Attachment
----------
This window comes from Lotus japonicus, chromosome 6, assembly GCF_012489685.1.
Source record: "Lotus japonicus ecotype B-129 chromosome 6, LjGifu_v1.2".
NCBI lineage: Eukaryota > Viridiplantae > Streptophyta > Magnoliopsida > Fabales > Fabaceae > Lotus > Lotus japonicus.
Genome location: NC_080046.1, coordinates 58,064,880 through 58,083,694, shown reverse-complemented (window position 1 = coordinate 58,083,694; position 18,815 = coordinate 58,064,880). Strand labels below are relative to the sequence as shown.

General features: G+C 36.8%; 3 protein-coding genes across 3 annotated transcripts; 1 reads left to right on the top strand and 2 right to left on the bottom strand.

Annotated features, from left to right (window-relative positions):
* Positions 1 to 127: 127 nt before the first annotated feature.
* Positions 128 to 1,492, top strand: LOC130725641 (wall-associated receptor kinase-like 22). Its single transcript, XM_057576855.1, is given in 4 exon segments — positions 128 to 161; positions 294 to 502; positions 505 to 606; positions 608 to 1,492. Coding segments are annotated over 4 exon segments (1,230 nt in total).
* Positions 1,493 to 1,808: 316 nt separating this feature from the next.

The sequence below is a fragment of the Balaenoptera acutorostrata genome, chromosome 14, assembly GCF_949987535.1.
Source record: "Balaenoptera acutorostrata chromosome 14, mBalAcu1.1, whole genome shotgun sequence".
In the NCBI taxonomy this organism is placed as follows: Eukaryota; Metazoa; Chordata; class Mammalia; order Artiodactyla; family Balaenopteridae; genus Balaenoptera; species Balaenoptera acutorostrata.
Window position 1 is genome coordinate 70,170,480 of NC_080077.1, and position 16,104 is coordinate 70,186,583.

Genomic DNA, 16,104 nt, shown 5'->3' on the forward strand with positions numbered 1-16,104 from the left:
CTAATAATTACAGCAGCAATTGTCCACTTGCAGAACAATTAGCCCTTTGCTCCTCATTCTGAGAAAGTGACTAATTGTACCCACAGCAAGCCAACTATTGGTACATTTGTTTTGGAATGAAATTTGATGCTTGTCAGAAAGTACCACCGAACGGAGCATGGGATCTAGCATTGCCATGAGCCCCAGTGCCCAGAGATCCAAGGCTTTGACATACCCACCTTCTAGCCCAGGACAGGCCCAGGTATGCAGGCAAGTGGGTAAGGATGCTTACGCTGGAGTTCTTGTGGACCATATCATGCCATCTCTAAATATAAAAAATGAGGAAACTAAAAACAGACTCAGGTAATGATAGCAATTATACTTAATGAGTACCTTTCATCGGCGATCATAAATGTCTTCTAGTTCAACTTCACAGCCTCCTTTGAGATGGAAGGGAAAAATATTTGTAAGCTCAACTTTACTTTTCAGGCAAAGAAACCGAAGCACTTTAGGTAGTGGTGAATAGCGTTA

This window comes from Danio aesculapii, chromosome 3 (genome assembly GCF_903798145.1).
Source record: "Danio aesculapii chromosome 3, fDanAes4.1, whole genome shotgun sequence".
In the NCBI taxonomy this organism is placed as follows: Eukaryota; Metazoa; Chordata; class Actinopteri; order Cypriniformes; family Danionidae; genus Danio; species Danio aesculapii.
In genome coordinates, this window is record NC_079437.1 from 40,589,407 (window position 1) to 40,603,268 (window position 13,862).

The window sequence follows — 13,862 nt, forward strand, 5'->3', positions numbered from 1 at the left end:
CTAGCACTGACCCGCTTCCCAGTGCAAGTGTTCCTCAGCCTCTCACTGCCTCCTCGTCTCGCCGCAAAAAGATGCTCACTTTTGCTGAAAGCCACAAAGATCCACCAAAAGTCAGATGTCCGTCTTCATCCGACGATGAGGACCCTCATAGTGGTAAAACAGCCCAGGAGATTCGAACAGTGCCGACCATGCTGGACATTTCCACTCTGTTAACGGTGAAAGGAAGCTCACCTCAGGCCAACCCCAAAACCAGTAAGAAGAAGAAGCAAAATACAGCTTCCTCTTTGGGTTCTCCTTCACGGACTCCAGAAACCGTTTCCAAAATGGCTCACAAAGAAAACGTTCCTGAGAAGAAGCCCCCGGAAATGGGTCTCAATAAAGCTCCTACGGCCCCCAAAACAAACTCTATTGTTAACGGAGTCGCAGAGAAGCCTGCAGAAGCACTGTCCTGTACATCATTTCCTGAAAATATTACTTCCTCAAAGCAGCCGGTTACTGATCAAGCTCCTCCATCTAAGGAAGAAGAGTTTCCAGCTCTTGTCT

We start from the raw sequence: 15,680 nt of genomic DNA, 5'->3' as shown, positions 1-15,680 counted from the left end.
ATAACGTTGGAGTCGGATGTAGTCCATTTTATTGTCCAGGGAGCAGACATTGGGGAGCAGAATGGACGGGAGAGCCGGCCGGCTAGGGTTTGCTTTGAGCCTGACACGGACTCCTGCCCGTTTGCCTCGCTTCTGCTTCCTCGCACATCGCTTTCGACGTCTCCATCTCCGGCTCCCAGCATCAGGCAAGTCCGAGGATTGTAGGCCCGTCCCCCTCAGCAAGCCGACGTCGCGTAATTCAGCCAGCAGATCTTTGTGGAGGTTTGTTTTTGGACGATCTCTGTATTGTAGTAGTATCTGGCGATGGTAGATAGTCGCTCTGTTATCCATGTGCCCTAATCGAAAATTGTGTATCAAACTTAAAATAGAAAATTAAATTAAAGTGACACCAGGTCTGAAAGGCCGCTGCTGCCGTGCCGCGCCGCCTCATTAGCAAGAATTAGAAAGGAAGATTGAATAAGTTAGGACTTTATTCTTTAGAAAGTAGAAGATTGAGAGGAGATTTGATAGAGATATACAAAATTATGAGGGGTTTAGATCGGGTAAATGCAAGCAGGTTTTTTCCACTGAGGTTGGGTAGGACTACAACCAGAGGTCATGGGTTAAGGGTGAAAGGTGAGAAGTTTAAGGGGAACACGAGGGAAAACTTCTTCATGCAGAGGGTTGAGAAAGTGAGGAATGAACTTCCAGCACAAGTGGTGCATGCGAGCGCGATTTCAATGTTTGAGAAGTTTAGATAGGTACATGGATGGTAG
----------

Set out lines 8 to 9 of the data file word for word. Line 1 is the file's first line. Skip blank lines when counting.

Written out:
* Positions 128 to 1,492, top strand: LOC130725641 (wall-associated receptor kinase-like 22). Its single transcript, XM_057576855.1, is given in 4 exon segments — positions 128 to 161; positions 294 to 502; positions 505 to 606; positions 608 to 1,492. Coding segments are annotated over 4 exon segments (1,230 nt in total).
* Positions 1,493 to 1,808: 316 nt separating this feature from the next.